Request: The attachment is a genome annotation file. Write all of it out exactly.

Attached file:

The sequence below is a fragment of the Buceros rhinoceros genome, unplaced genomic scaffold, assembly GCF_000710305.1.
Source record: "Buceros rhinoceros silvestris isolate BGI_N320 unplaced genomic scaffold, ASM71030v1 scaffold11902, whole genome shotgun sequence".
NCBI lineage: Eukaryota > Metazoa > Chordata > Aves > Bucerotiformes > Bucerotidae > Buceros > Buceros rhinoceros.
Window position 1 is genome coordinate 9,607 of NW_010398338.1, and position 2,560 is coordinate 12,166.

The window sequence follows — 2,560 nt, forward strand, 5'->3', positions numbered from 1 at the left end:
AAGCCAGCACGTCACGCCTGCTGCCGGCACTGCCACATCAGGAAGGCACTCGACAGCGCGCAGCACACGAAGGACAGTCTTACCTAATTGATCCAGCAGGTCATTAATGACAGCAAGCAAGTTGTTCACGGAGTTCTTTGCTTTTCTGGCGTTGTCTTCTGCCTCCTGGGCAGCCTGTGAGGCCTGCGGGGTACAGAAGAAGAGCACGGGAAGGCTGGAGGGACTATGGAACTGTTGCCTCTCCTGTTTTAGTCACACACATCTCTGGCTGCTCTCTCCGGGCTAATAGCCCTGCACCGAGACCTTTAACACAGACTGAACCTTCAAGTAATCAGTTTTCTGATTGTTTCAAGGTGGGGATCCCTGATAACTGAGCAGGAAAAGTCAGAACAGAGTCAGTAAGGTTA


The sequence below is a fragment of the Buceros rhinoceros genome, unplaced genomic scaffold, assembly GCF_000710305.1.
Source record: "Buceros rhinoceros silvestris isolate BGI_N320 unplaced genomic scaffold, ASM71030v1 scaffold11902, whole genome shotgun sequence".
NCBI lineage: Eukaryota > Metazoa > Chordata > Aves > Bucerotiformes > Bucerotidae > Buceros > Buceros rhinoceros.
Window position 1 is genome coordinate 9,607 of NW_010398338.1, and position 2,560 is coordinate 12,166.

The window sequence follows — 2,560 nt, forward strand, 5'->3', positions numbered from 1 at the left end:
AAGCCAGCACGTCACGCCTGCTGCCGGCACTGCCACATCAGGAAGGCACTCGACAGCGCGCAGCACACGAAGGACAGTCTTACCTAATTGATCCAGCAGGTCATTAATGACAGCAAGCAAGTTGTTCACGGAGTTCTTTGCTTTTCTGGCGTTGTCTTCTGCCTCCTGGGCAGCCTGTGAGGCCTGCGGGGTACAGAAGAAGAGCACGGGAAGGCTGGAGGGACTATGGAACTGTTGCCTCTCCTGTTTTAGTCACACACATCTCTGGCTGCTCTCTCCGGGCTAATAGCCCTGCACCGAGACCTTTAACACAGACTGAACCTTCAAGTAATCAGTTTTCTGATTGTTTCAAGGTGGGGATCCCTGATAACTGAGCAGGAAAAGTCAGAACAGAGTCAGTAAGGTTA